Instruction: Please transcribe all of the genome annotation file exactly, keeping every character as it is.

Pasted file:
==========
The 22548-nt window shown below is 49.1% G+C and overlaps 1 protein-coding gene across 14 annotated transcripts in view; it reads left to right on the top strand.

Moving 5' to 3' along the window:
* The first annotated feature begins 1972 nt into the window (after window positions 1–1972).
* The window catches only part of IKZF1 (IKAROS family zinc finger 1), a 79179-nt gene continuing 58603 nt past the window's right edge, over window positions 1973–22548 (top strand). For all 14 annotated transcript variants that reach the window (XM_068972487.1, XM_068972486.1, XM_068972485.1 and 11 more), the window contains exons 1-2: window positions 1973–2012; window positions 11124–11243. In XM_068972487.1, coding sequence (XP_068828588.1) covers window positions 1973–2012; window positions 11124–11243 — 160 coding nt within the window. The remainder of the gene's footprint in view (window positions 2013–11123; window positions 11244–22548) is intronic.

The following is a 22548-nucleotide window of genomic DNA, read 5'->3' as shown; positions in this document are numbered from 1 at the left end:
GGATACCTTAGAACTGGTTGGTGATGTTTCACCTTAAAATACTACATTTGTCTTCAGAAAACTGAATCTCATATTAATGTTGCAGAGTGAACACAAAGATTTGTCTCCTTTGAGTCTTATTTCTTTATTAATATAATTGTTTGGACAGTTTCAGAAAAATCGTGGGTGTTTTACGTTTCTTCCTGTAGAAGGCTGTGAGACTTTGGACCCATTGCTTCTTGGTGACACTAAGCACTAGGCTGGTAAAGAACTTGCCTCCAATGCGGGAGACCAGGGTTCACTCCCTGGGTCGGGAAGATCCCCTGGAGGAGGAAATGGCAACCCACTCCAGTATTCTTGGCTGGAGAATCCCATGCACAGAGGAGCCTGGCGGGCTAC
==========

The 22548-nt window shown below is 49.1% G+C and overlaps 1 protein-coding gene across 14 annotated transcripts in view; it reads left to right on the top strand.

Moving 5' to 3' along the window:
* The first annotated feature begins 1972 nt into the window (after window positions 1–1972).
* The window catches only part of IKZF1 (IKAROS family zinc finger 1), a 79179-nt gene continuing 58603 nt past the window's right edge, over window positions 1973–22548 (top strand). For all 14 annotated transcript variants that reach the window (XM_068972487.1, XM_068972486.1, XM_068972485.1 and 11 more), the window contains exons 1-2: window positions 1973–2012; window positions 11124–11243. In XM_068972487.1, coding sequence (XP_068828588.1) covers window positions 1973–2012; window positions 11124–11243 — 160 coding nt within the window. The remainder of the gene's footprint in view (window positions 2013–11123; window positions 11244–22548) is intronic.

The following is a 22548-nucleotide window of genomic DNA, read 5'->3' as shown; positions in this document are numbered from 1 at the left end:
GGATACCTTAGAACTGGTTGGTGATGTTTCACCTTAAAATACTACATTTGTCTTCAGAAAACTGAATCTCATATTAATGTTGCAGAGTGAACACAAAGATTTGTCTCCTTTGAGTCTTATTTCTTTATTAATATAATTGTTTGGACAGTTTCAGAAAAATCGTGGGTGTTTTACGTTTCTTCCTGTAGAAGGCTGTGAGACTTTGGACCCATTGCTTCTTGGTGACACTAAGCACTAGGCTGGTAAAGAACTTGCCTCCAATGCGGGAGACCAGGGTTCACTCCCTGGGTCGGGAAGATCCCCTGGAGGAGGAAATGGCAACCCACTCCAGTATTCTTGGCTGGAGAATCCCATGCACAGAGGAGCCTGGCGGGCTAC